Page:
Zymosan is a carbohydrate-rich cell wall preparation derived from the yeast Saccharomyces cerevisiae, which is a well-recognized TLR2 ligand and has been widely used as a phagocytic stimulus. Zymosan can upregulate leukotriene production by monocytes, increase lysosomal enzyme secretion, and stimulate the production and release of proinflammatory cytokines. For example, zymosan has triggered the production of the proinflammatory cytokines TNF-α and IL-6, 10,11 chemokine IL-8, monocyte chemoattractant protein-1 (MCP-1) and CXCL1, 12 14 and matrix metalloproteinase 9. 15 This study was performed to explore the potential suppressive effects of azithromycin on the production of proinflammatory mediators in cultured HCECs stimulated by TLR2 ligand. 
Materials and Methods
Materials and Reagents
Cell culture dishes, plates, centrifuge tubes, and other plastic ware were purchased from Becton Dickinson (Lincoln Park, NJ). Dulbecco modified Eagle medium (DMEM), Ham F-12, amphotericin B, and gentamicin were from Invitrogen (Grand Island, NY). Fetal bovine serum (FBS) was from Hyclone (Logan, UT). The TLR2 ligand zymosan from yeast was purchased from InvivoGen (San Diego, CA). TLR2 mouse antibody and p65 rabbit antibody were from Santa Cruz Biotechnology (Santa Cruz, CA). Purification kit was from Qiagen (RNeasy Mini kit; Valencia, CA). Gene expression assays (TaqMan) and real-time master mix (PCR Master Mix) were from Applied Biosystems (Foster City, CA). Azithromycin was provided by Inspire Pharmaceuticals, Inc. (Durham, NC). 
HCEC Cultures for Zymosan Induction
Fresh human corneoscleral tissues (<72 hours after death) not suitable for clinical use, from donors aged 19 to 67 years, were obtained from the Lions Eye Bank of Texas (Houston, TX). Primary HCECs were cultured in 12-well plates using explants from corneal limbal rims in a supplemented hormonal epidermal medium containing 5% FBS (SHEM) using our previous methods. 16 Confluent corneal epithelial cultures were switched to serum-free SHEM and treated for different time periods (4, 8, 16, 24, or 48 hours) with TLR2 ligand zymosan (1–50 ng/mL) alone or in the presence of azithromycin (1, 10, 50, μg/mL), which was added to the cultures 1 hour before or 4 hours after the inflammatory stimulus. Each experiment was repeated at least three times. The cells treated for 4 to 24 hours were lysed for total RNA extraction and mRNA expression. The conditioned media of cultures treated for 48 hours were collected and stored at −80°C for immunobead assays (Luminex; Upstate-Millipore, Billerica, MA), whereas these cells were lysed in RIPA buffer for Western blot analysis.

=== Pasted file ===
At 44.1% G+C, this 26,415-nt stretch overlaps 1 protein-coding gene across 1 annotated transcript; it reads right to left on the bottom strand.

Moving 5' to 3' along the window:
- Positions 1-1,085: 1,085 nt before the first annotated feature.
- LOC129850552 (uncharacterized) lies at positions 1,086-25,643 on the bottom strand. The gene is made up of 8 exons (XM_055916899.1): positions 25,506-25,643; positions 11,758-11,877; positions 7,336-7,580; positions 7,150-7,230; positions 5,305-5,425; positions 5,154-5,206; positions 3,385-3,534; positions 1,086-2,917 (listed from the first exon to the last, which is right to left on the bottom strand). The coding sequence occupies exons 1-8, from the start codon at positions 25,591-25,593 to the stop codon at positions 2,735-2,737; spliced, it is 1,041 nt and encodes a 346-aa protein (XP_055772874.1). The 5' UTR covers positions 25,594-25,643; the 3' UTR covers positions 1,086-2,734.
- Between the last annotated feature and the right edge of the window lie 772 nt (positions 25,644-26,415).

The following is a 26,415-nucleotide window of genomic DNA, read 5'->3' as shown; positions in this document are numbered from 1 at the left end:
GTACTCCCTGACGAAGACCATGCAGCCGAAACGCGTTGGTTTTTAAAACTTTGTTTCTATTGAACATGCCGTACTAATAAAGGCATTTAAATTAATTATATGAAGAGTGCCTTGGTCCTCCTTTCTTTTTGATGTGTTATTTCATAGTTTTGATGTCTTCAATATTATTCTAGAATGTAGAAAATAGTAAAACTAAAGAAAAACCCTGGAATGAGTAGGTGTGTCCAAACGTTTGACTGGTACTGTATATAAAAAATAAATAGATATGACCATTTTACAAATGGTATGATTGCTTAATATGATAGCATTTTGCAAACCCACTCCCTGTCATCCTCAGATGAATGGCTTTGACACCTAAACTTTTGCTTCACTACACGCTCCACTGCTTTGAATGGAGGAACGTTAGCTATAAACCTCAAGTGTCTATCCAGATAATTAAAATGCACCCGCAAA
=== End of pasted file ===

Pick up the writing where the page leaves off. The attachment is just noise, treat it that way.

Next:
TLR2 and NF-κB Signaling Pathway Assay
HCECs were preincubated with azithromycin, specific TLR2 mouse antibody (10 μg/mL), or NF-κB activation inhibitor quinazoline (NF-κB-I, 10 μM) for 1 hour before the addition of zymosan for periods of 4 to 48 hours. The cells treated for 4 hours were lysed for RNA extraction and quantitative real-time PCR analysis, or cytoplasmic and nuclear proteins were extracted to detect the change of p65 intracellular location between cytoplasm and nuclei by Western blot analysis. The cells treated for 48 hours were lysed and stored at −80°C for microbead assays (Luminex; Upstate-Millipore). For immunostaining, primary HCECs were passaged into eight-chamber slides and treated for 4 or 48 hours. 
Total RNA Extraction, Reverse Transcription, and Quantitative Real-time PCR
Total RNA was isolated from cells using a purification kit (RNeasy Mini kit; Qiagen) according to the manufacturer's protocol and was quantified by spectrophotometer (ND-1000; NanoDrop, Wilmington, DE) and stored at −80°C. First-strand cDNA was synthesized by RT from 1 μg total RNA using first-strand beads (Ready-To-Go You-Prime; GE Healthcare, Piscataway, NJ), as previously described. 17 Real-time PCR was performed in a Stratagene Mx3005P system (Mx3005P; Stratagene, La Jolla, CA) using a 20-μL reaction volume containing 5 μL cDNA, 1 μL primers (TaqMan Gene Expression Assay; Applied Biosystems) and probes for TNF-α, IL-1β, IL-8, RANTES, MMP-1, MMP-3, MMP-9 or GAPDH, and 10 μL master mix (TaqMan Gene Expression Master Mix; Applied Biosystems). The thermocycler parameters were 50°C for 2 minutes and 95°C for 10 minutes followed by 40 cycles of 95°C for 15 seconds and 60°C for 1 minute. A nontemplate control was included to evaluate DNA contamination. The results were analyzed by the comparative Ct method and normalized for GAPDH, as previously described. 18  
Immunofluorescence Staining
HCECs cultured on eight-chamber slides were fixed in acetone at −30°C for 5 minutes. Cell cultures were permeabilized with 0.2% nonionic surfactant (Triton X-100; Sigma-Aldrich, St. Louis, MO) in PBS at RT for 10 minutes. Indirect immunostaining was performed with our previous methods 19 using primary mouse monoclonal antibodies against human MMP-1, MMP-3, or MMP-9 (1:50; R&D Systems, Minneapolis, MN) or rabbit antibody against human p65 (1:50). Species-specific AlexaFluor488-conjugated secondary antibodies were applied, and propidium iodide (PI) was used for nuclear counterstaining. Secondary antisera alone (without primary antisera), mouse isotype IgG1 control (for 3 MMPs), or normal rabbit IgG (for p65) was used as negative control. The staining was imaged with a laser scanning confocal microscope (LSCM510META; Zeiss, Thornwood, NY). 
Immunobead Assay